The Patient Engagement Collaborative is gearing up for a launch in early 2018. The new, external panel is being built by the FDA and the Clinical Trials Transformation Initiative (CTTI), a public-private partnership between the FDA and Duke University. The panel will act as a forum for discussing new methods to increase patient participation in the agency’s decisionmaking process. It will provide input on incorporating patient-preferences into reviews of medical products and trial protocols to make patient engagement an integral part of drug development.
At the agency, the project will be spearheaded by the newly created Patient Affairs Staff, which coordinates agency-wide patient engagement efforts, best practices and outreach, and promotes public awareness of the agency’s work.
CTTI Executive Director Pamela Tenaerts said that engaging patients as equal partners in development is critical to the success of the clinical research enterprise. She believes researchers too often assume what patients think or would like have happen.
“It’s always better to understand each other’s perspectives,” said Tenaerts.
The new Patient Engagement Collaborative, combined with the FDA’s patient-focused drug development meetings and the Patient Preference Initiative, will lead to improvements, according to Tenaerts. The key is to engage with patients in meaningful ways.
At an FDA advisory committee meeting last year, pharmaceutical companies demonstrated how active patient engagement and gathering feedback — including from test-runs of draft trial protocols and mock clinical visits — can lead to fewer and shorter visits, streamlined consent, and fewer dropouts after enrollment.
Currently, the FDA and CTTI are seeking a diverse group of representatives for the 16-member panel, in order to help the agency best understand how to engage across patient communities, according to Rachel Sherman, the FDA’s principal deputy commissioner. About half of the members will be selected from CTTI member organizations and individuals, although self-nominations are accepted.
The panel will be co-chaired by a representative from the FDA and a committee member, who will create a work plan and a list of discussion topics for quarterly, invitation-only meetings, with summaries made public afterward. Invitations for observers will depend on the topics at hand, Tenaerts said.
CTTI intends to host the panel’s first face-to-face meeting in April, at its biannual meeting.
The FDA is looking for candidates with an understanding of clinical research and experience in dealing with a disease, either personally, as a caregiver, or as a representative of a patient group, including advocacy organizations, public health agencies or nonprofit research foundations.
The idea for the panel was born out of public feedback: in November 2014, the FDA requested comments from the research industry to help develop strategies to better consider the patient perspective during its evaluations and regulatory approvals. A common theme in the responses included the creation of an external group to inform efforts across review centers, the agency said.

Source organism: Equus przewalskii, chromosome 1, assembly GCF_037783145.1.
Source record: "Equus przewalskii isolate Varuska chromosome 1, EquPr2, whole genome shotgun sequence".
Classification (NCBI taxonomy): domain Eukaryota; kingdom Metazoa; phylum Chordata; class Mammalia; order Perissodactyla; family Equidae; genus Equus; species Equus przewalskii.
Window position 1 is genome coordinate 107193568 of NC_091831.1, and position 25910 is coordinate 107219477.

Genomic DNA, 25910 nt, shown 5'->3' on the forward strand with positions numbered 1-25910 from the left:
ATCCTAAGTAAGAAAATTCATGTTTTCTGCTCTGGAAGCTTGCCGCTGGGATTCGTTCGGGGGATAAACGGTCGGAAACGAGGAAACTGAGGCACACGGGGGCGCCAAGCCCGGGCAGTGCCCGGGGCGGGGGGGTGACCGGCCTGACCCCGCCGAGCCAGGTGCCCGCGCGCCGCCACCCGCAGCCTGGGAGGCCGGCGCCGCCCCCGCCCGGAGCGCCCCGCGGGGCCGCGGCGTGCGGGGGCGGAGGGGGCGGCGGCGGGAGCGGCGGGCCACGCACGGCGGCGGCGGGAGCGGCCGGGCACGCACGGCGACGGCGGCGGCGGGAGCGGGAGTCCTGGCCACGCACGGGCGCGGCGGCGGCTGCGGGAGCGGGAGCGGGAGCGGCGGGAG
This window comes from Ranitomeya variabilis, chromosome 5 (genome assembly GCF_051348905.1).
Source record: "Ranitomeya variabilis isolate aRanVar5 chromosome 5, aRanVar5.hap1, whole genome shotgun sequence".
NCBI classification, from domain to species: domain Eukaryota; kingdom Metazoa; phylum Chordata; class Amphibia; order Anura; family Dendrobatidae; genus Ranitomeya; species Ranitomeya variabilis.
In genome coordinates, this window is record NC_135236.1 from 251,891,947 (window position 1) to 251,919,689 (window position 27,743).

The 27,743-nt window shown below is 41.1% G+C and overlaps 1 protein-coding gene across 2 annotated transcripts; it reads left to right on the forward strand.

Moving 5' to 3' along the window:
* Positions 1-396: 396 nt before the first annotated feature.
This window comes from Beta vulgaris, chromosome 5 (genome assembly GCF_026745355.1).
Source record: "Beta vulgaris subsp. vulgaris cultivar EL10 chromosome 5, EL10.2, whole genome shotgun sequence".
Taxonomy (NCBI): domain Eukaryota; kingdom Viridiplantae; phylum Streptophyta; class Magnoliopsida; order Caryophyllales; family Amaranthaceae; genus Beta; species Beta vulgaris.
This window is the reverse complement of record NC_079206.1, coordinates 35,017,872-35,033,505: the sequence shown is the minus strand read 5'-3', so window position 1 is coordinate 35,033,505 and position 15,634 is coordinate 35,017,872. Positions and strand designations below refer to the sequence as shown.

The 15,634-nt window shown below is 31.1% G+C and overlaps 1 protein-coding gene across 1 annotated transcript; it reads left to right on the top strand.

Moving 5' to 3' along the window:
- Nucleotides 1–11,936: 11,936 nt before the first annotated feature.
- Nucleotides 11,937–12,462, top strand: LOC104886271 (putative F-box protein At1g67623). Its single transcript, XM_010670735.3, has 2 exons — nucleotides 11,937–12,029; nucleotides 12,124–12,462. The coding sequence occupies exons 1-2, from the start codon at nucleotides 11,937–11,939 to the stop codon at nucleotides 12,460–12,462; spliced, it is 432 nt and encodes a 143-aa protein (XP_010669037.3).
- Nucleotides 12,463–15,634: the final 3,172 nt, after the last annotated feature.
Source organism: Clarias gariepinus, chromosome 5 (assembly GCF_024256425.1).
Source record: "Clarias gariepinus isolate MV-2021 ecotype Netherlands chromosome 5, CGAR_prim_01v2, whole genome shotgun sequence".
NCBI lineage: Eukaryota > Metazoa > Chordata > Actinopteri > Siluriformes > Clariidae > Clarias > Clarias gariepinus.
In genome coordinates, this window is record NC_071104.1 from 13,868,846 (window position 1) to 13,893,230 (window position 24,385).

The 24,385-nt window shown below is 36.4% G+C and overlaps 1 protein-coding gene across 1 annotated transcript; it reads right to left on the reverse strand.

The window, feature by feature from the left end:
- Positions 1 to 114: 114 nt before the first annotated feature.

The FDA has since held the inaugural meeting of its Patient Engagement Advisory Committee last fall, focusing on incorporating patient views into clinical trial designs for medical devices. The committee is the agency’s first to be completely staffed by patients, caregivers and advocates.
The committee tested a new meeting format, with agency moderators leading roundtable discussions with attendees from the public. Discussed by the committee were methods to boost clinical trial enrollment and retention, how to keep patients engaged through extended follow-ups and how researchers should communicate study results to participants.
“It’s a significant step forward in the FDA’s efforts to broaden its engagement with patients — and to deepen the involvement of patients in our regulatory activities,” said FDA Commissioner Scott Gottlieb at the time.
Center for Devices and Radiological Health (CDRH) Director Jeffrey Shuren called the agency’s previous efforts to seek patient voices woefully limited. A portion of past committee meetings allowed members of the public to speak for only a few minutes at a time, and some only accepted written comments from patients.
In addition, FDA reviewers have begun examining companies’ patient engagement efforts during its 30-day reviews of IDE submissions. According to Owen Faris, director of CDRH’s clinical trials program, reviewers are mainly looking to see whether the right patients will be enrolled in the study; if the patients will be willing and able to adhere to the follow-up visit schedule; and whether study success will equal patient success.
CDRH set a goal to give its entire staff the opportunity to interact directly with patients by the end of 2017. If patients are going to be the ones using the devices, the agency should be taking their perspectives into account, Shuren said.
At December’s FDA/CMS Summit, Shuren reported that 96 percent of CDRH staff had met that goal, and that 80 percent of clinical trials reviewed by the agency had incorporated patient-reported outcomes.
The Patient Engagement Collaborative is only the latest in the FDA’s push for patient input in clinical trials, a measure taken to ensure higher patient recruitment levels, patient adherence to study protocol and fewer protocol amendments to clinical trials.